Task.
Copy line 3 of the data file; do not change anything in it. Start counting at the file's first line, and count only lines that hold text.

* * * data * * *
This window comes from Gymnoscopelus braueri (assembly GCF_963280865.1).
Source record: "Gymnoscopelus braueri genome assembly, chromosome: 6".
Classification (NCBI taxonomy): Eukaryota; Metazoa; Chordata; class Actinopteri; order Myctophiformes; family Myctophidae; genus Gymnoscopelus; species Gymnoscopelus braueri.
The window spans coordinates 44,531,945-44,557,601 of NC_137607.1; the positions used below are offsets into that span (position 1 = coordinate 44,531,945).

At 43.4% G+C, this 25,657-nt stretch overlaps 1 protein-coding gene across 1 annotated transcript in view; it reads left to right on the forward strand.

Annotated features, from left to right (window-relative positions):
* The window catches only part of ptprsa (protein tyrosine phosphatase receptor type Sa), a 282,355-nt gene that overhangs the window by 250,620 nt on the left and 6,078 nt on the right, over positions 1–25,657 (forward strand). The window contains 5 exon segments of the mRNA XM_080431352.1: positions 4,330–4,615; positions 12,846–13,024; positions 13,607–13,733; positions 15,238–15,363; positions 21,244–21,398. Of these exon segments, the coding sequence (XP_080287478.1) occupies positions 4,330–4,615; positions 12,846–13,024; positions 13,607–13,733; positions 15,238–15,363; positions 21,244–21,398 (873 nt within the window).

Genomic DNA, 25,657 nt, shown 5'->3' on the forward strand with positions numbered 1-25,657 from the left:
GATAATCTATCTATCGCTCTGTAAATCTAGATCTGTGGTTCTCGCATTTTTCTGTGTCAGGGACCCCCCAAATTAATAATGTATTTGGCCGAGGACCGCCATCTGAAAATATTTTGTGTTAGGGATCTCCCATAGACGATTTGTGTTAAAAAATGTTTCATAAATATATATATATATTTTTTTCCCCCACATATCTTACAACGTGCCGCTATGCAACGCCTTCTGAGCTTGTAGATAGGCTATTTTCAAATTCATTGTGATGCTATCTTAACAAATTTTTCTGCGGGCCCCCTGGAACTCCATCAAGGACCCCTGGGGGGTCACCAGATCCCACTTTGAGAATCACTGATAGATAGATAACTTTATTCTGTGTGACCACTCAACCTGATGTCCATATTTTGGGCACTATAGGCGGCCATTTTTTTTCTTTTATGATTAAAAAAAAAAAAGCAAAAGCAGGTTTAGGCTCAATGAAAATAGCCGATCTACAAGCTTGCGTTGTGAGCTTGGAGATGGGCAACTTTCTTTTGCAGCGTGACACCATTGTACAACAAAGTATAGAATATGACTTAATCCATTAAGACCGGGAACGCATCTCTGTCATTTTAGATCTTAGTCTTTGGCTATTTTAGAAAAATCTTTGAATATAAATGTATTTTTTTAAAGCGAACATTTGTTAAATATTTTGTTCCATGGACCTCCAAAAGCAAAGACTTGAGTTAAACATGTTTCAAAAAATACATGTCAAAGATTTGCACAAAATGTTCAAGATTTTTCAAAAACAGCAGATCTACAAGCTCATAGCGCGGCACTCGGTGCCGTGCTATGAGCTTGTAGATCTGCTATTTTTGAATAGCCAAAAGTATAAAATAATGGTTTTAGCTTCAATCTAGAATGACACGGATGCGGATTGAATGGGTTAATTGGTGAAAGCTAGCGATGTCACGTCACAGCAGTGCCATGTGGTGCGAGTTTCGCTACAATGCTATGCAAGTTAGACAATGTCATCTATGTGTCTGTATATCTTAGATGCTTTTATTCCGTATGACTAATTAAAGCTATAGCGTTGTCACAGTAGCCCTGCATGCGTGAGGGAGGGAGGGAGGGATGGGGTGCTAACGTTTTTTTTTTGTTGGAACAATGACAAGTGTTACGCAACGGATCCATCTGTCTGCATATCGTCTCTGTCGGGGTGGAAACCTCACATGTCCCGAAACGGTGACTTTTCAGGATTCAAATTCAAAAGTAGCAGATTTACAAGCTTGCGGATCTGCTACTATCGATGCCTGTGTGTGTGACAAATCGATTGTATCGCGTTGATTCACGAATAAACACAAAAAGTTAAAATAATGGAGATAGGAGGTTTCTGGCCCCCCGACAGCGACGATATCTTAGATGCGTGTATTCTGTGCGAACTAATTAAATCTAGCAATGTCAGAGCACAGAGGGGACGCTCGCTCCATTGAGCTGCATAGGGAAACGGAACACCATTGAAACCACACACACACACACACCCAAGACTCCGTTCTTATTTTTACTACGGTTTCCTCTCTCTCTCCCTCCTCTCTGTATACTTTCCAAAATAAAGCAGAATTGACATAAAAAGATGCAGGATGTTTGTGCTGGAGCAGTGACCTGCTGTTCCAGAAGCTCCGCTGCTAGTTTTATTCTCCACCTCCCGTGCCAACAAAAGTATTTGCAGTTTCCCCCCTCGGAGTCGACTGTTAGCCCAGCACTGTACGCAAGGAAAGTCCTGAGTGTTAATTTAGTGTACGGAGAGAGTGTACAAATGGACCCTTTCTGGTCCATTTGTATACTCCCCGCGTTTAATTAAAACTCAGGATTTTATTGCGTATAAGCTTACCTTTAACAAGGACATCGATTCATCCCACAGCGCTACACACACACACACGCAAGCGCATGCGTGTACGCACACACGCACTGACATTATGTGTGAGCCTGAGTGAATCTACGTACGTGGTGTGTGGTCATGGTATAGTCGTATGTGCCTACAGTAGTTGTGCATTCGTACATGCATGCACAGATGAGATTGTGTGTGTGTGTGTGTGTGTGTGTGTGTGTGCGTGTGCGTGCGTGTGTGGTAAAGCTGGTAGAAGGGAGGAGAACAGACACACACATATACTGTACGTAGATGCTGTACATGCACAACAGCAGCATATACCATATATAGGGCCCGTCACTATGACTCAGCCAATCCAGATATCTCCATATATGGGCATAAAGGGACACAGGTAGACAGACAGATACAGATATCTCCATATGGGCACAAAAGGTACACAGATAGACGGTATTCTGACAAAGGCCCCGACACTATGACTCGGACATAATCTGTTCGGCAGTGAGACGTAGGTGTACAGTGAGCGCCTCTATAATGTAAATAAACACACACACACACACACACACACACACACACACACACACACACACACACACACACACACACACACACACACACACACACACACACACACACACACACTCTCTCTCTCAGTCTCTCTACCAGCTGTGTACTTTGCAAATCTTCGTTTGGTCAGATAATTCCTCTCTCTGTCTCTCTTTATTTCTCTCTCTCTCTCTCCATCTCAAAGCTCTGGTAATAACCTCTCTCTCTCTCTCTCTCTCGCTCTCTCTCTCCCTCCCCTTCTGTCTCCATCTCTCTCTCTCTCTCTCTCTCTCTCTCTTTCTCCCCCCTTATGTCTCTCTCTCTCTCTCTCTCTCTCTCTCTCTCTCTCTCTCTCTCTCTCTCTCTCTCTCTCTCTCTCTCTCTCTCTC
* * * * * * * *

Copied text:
Classification (NCBI taxonomy): Eukaryota; Metazoa; Chordata; class Actinopteri; order Myctophiformes; family Myctophidae; genus Gymnoscopelus; species Gymnoscopelus braueri.